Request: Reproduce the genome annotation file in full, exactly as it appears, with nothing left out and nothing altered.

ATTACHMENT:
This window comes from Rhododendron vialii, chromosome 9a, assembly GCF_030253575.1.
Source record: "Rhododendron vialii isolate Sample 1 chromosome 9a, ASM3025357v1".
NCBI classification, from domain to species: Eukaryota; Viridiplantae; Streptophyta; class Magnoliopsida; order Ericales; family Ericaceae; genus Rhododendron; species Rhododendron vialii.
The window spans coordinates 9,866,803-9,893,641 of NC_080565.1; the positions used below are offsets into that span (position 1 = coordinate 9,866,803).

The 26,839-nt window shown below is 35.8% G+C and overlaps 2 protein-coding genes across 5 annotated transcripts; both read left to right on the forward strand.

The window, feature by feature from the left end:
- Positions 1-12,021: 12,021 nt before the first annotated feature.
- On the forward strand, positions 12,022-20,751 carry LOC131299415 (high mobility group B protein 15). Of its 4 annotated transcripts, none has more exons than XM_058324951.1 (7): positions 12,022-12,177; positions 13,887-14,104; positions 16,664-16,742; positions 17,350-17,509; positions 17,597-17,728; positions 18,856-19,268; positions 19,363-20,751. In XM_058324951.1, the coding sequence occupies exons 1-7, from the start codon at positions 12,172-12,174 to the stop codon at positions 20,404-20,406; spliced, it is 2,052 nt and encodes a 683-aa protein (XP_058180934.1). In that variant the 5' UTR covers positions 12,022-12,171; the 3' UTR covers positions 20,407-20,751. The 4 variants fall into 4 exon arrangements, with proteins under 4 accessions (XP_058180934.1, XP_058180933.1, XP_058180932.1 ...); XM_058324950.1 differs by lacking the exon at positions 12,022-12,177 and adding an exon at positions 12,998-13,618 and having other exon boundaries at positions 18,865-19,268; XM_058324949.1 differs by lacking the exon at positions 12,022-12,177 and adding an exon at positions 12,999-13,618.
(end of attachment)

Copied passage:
This window comes from Rhododendron vialii, chromosome 9a, assembly GCF_030253575.1.
Source record: "Rhododendron vialii isolate Sample 1 chromosome 9a, ASM3025357v1".
NCBI classification, from domain to species: Eukaryota; Viridiplantae; Streptophyta; class Magnoliopsida; order Ericales; family Ericaceae; genus Rhododendron; species Rhododendron vialii.
The window spans coordinates 9,866,803-9,893,641 of NC_080565.1; the positions used below are offsets into that span (position 1 = coordinate 9,866,803).

The 26,839-nt window shown below is 35.8% G+C and overlaps 2 protein-coding genes across 5 annotated transcripts; both read left to right on the forward strand.

The window, feature by feature from the left end:
- Positions 1-12,021: 12,021 nt before the first annotated feature.
- On the forward strand, positions 12,022-20,751 carry LOC131299415 (high mobility group B protein 15). Of its 4 annotated transcripts, none has more exons than XM_058324951.1 (7): positions 12,022-12,177; positions 13,887-14,104; positions 16,664-16,742; positions 17,350-17,509; positions 17,597-17,728; positions 18,856-19,268; positions 19,363-20,751. In XM_058324951.1, the coding sequence occupies exons 1-7, from the start codon at positions 12,172-12,174 to the stop codon at positions 20,404-20,406; spliced, it is 2,052 nt and encodes a 683-aa protein (XP_058180934.1). In that variant the 5' UTR covers positions 12,022-12,171; the 3' UTR covers positions 20,407-20,751. The 4 variants fall into 4 exon arrangements, with proteins under 4 accessions (XP_058180934.1, XP_058180933.1, XP_058180932.1 ...); XM_058324950.1 differs by lacking the exon at positions 12,022-12,177 and adding an exon at positions 12,998-13,618 and having other exon boundaries at positions 18,865-19,268; XM_058324949.1 differs by lacking the exon at positions 12,022-12,177 and adding an exon at positions 12,999-13,618.